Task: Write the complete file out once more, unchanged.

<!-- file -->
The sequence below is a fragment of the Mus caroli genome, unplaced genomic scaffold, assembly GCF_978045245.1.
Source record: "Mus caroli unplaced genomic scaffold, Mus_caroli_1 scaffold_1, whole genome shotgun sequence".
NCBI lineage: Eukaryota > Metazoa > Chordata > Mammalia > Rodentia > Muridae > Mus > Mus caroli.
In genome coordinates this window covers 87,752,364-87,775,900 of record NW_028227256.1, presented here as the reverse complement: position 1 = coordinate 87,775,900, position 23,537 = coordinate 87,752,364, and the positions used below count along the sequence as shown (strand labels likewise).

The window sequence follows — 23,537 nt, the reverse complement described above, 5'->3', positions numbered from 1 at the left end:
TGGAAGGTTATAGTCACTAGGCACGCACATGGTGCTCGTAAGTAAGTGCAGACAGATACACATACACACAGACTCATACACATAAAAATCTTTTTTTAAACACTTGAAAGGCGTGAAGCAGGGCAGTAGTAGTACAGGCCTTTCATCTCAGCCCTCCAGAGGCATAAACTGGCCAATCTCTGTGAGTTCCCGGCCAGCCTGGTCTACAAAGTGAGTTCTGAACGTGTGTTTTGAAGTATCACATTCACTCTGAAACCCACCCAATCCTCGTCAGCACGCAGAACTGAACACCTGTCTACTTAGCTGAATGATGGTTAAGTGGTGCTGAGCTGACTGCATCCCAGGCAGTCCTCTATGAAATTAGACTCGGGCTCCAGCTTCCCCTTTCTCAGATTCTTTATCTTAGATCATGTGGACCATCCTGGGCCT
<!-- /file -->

The sequence below is a fragment of the Mus caroli genome, unplaced genomic scaffold, assembly GCF_978045245.1.
Source record: "Mus caroli unplaced genomic scaffold, Mus_caroli_1 scaffold_1, whole genome shotgun sequence".
NCBI lineage: Eukaryota > Metazoa > Chordata > Mammalia > Rodentia > Muridae > Mus > Mus caroli.
In genome coordinates this window covers 87,752,364-87,775,900 of record NW_028227256.1, presented here as the reverse complement: position 1 = coordinate 87,775,900, position 23,537 = coordinate 87,752,364, and the positions used below count along the sequence as shown (strand labels likewise).

The window sequence follows — 23,537 nt, the reverse complement described above, 5'->3', positions numbered from 1 at the left end:
TGGAAGGTTATAGTCACTAGGCACGCACATGGTGCTCGTAAGTAAGTGCAGACAGATACACATACACACAGACTCATACACATAAAAATCTTTTTTTAAACACTTGAAAGGCGTGAAGCAGGGCAGTAGTAGTACAGGCCTTTCATCTCAGCCCTCCAGAGGCATAAACTGGCCAATCTCTGTGAGTTCCCGGCCAGCCTGGTCTACAAAGTGAGTTCTGAACGTGTGTTTTGAAGTATCACATTCACTCTGAAACCCACCCAATCCTCGTCAGCACGCAGAACTGAACACCTGTCTACTTAGCTGAATGATGGTTAAGTGGTGCTGAGCTGACTGCATCCCAGGCAGTCCTCTATGAAATTAGACTCGGGCTCCAGCTTCCCCTTTCTCAGATTCTTTATCTTAGATCATGTGGACCATCCTGGGCCT